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  • A Farewell Note from the Editors
  • Carina Ray, Associate Professor and Kofi Baku, Senior Lecturer

Readers can hardly be faulted for wondering if volume 22 of Ghana Studies is a double issue. In fact, it is a single issue, but one that is bursting at the seams with a wide variety of articles that really do speak to the intellectual diversity of Ghana Studies as a field. The issue kicks off with an important intervention in the field of migration studies by Joseph Assan and Dinar Kharisma. In their article "Political Economy of Internal Migration and Labor-Seeking Behavior of Poor Youth in Ghana," Assan and Kharisma argue that the intense focus on contemporary migration across the Sahara and the Mediterranean to southern Europe has obscured the degree to which young West Africans are migrating internally within their national borders in search of better employment opportunities. In "When Men Touch Women without License: Interrogating the Reasons for Women's Entry into Consensual Unions in Urban Accra, Ghana," Rosemary Obeng-Hinneh draws on in-depth interviews to argue that situational factors matter as much as the larger structural issues that tend to dominate scholarly understandings of why increasing numbers of women in Accra engage in relationships that approximate marriage but are not sanctioned by traditional norms and practices. Shifting our focus from Accra to Cape Coast, Kwame Labi's "The Posuban Is Our Pride: Maintaining and Modernizing a Tradition and Its Visual Language," explores how the renovation of asafo shrines and monuments reveals internal dynamics of change within asafo companies as well as inter-asafo dialectical practices. Our final two stand-alone essays turn to the domain of history, with Ben Talton arguing in his arrestingly titled article, "'Kill Rats and Stop Plague': Race, Space, and Public Health in Postconquest Kumasi," that the 1924–25 outbreak of bubonic plague in the city can be fully understood only through an intersectional analysis that brings together global histories of disease, empire, and capitalism. Sarah Kunkel's "Taxation without Resistance: Native Treasuries in the Northern Territories," deploys a nuanced analysis of the implementation, adaptation, and outcome of taxation to show that rather than clarifying colonial power relations in the Northern Territories, taxation obscured them. [End Page 1]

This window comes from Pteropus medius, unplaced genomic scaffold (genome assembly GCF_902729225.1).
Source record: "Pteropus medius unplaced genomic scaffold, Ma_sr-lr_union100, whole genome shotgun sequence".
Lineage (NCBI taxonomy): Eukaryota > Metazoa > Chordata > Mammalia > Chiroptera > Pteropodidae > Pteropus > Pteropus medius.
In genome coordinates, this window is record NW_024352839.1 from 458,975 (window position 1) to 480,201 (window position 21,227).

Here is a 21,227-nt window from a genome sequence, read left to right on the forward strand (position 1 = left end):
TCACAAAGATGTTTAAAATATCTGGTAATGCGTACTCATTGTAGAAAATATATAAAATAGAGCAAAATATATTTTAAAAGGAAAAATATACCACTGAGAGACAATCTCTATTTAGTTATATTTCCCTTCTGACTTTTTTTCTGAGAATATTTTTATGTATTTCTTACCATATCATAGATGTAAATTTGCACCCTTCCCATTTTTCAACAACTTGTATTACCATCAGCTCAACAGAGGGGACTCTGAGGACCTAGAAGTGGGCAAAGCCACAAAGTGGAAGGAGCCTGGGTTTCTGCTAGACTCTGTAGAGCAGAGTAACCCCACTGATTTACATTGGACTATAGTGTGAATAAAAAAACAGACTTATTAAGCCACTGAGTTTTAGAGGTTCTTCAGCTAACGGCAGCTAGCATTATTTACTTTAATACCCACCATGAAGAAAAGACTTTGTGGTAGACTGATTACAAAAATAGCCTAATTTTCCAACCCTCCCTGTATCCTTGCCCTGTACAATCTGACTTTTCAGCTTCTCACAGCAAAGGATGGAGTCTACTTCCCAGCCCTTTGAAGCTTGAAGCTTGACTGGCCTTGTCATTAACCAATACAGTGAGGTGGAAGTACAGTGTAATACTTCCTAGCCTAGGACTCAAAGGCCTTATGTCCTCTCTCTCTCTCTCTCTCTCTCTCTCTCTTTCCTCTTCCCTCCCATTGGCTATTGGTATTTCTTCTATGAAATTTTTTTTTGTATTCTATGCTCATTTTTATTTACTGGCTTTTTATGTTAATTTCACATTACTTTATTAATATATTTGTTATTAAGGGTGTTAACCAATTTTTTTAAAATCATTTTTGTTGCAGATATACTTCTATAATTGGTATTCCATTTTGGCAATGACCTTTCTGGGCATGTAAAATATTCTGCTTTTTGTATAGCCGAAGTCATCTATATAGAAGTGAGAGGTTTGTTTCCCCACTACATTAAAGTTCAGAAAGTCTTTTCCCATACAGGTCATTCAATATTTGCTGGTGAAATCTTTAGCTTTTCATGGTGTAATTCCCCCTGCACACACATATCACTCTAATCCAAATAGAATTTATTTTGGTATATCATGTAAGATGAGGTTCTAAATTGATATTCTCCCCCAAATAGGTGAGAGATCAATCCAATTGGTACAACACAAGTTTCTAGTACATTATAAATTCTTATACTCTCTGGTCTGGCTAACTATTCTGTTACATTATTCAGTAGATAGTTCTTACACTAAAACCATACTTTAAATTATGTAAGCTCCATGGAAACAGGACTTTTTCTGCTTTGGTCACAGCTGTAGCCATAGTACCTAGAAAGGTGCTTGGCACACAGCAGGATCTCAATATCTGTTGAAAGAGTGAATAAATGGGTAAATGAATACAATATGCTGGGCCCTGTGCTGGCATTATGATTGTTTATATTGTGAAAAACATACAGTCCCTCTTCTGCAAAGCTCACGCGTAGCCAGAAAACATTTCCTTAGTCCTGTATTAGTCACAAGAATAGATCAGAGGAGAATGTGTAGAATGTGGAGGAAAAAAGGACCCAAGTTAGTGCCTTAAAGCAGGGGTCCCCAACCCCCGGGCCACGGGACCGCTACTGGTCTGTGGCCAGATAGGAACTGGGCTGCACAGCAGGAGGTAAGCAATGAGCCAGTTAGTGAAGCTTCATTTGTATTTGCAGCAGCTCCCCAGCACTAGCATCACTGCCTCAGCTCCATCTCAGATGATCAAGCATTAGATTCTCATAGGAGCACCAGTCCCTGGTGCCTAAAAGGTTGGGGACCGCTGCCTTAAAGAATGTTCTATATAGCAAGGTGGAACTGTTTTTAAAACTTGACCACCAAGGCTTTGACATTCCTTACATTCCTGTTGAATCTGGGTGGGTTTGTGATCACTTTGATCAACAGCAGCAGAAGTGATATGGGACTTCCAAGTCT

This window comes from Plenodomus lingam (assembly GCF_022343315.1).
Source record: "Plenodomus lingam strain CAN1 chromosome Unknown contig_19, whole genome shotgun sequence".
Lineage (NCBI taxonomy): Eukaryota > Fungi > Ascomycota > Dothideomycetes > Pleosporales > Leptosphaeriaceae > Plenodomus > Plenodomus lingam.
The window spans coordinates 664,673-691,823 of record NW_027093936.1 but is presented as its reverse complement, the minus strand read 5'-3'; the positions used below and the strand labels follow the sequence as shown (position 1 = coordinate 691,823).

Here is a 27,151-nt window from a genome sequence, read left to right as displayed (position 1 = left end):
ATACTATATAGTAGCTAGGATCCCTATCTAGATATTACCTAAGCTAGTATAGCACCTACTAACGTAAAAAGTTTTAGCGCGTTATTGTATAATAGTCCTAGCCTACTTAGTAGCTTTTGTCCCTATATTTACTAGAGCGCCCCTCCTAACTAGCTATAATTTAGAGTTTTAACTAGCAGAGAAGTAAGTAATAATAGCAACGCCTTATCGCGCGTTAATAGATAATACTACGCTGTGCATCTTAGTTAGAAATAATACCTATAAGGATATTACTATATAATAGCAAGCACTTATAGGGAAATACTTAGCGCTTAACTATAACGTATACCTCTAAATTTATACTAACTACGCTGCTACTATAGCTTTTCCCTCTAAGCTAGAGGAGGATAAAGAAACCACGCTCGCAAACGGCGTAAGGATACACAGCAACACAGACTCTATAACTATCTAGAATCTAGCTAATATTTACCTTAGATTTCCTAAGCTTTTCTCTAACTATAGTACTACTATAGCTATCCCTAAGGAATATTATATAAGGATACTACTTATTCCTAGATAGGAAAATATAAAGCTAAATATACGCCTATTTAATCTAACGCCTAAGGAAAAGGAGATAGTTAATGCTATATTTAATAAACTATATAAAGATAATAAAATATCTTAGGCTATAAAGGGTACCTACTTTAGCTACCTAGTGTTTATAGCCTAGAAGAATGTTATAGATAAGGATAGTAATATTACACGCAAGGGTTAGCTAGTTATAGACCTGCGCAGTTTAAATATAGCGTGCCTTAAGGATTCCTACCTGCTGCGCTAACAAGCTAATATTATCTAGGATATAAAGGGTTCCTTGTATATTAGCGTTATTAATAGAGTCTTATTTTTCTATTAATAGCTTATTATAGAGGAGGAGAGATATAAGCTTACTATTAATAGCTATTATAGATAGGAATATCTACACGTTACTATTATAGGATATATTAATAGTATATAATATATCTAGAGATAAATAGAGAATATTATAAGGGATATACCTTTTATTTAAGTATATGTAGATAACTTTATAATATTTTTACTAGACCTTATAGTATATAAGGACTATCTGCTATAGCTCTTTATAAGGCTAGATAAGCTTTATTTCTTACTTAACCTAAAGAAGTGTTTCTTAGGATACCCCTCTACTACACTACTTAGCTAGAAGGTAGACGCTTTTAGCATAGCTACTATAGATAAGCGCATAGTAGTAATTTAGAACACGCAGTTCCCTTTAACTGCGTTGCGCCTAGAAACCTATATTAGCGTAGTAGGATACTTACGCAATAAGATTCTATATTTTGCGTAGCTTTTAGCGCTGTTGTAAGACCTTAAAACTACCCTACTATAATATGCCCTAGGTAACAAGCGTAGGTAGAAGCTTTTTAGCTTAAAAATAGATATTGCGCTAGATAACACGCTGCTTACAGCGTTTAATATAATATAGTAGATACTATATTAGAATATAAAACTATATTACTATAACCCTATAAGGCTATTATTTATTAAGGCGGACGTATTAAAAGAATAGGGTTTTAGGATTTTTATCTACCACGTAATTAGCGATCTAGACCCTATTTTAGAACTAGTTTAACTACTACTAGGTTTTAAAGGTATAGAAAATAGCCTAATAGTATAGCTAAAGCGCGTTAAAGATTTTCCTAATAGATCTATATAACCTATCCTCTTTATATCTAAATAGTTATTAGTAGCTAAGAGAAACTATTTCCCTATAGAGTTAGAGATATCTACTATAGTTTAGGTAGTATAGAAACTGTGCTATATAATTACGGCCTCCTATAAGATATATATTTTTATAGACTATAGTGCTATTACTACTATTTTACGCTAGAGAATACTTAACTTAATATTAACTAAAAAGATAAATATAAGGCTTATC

Volume 22 is also home to a powerful special forum, edited by Ebony Coletu and titled "Reframing the Reach of Archaeology in Ghana: Commemorating James Kwesi Anquandah (1938–2017)." As the special forum's title suggests, the group of stellar essays, written by Coletu, Rachel Ama Asaa Engmann, Kwasi Ampene, and Mohammed Mustapha and Wazi Apoh, demonstrates the incredible influence Anquandah had as both a scholar and a mentor in shaping the trajectory of contemporary archaeology in Ghana and its attendant methodological and epistemological innovations. Exemplifying the potential for intellectual synergy between Ghana Studies and the Ghana Studies Association's sponsored panels at the African Studies Association, this special forum began as a set of papers honoring Anquandah's life and legacy at the 2018 ASA meeting in Atlanta, Georgia.

Volume 22 is capped by our review section, which features our first-ever review of an art exhibition, Ghana Freedom, the country's debut pavilion at the 58th Venice Biennale, by Benjamin N. Lawrance; and Jesse Weaver Shipley's review of Voices of Ghana: Literary Contributions to the Ghana Broadcasting System, 1955–57, edited by Victoria Ellen Smith.

This volume marks the end of our three-year editorial term, which comes with the opportunity to make way for a new set of editors who will continue to ensure the journal's vitality. Over the last three years, we have introduced a number of important innovations that we believe have enhanced the journal's offerings and broadened its remit. These include "From the GS Vault," which introduces readers to seminal essays that have appeared in back issues. Readers will note that this feature is absent from volume 22. We simply did not have room to accommodate it, thanks to the embarrassment of riches that makes up the content of this volume. We also resuscitated the journal's episodic review section, and we have made a special commitment to ensuring that the vibrant work of musicians and creative artists...


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